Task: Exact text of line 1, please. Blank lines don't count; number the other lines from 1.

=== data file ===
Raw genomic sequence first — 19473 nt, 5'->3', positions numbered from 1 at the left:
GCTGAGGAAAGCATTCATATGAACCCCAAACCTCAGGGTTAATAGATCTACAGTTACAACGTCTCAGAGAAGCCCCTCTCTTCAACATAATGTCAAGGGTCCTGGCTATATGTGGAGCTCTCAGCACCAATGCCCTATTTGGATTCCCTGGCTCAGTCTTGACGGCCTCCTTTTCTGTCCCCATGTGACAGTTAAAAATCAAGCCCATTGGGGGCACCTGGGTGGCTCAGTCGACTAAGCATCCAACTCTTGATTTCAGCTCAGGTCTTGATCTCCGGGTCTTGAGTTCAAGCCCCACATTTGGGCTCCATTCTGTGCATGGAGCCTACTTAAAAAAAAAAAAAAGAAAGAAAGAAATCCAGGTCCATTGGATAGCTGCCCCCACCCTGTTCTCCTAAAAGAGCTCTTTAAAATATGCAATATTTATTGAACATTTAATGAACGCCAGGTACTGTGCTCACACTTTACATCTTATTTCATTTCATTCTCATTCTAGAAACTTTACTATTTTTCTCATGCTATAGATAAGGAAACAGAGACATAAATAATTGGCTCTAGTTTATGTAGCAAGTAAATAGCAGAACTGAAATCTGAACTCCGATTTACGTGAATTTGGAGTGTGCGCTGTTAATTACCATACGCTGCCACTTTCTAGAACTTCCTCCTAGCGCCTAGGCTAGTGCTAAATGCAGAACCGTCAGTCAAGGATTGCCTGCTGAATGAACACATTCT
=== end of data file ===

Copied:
Raw genomic sequence first — 19473 nt, 5'->3', positions numbered from 1 at the left: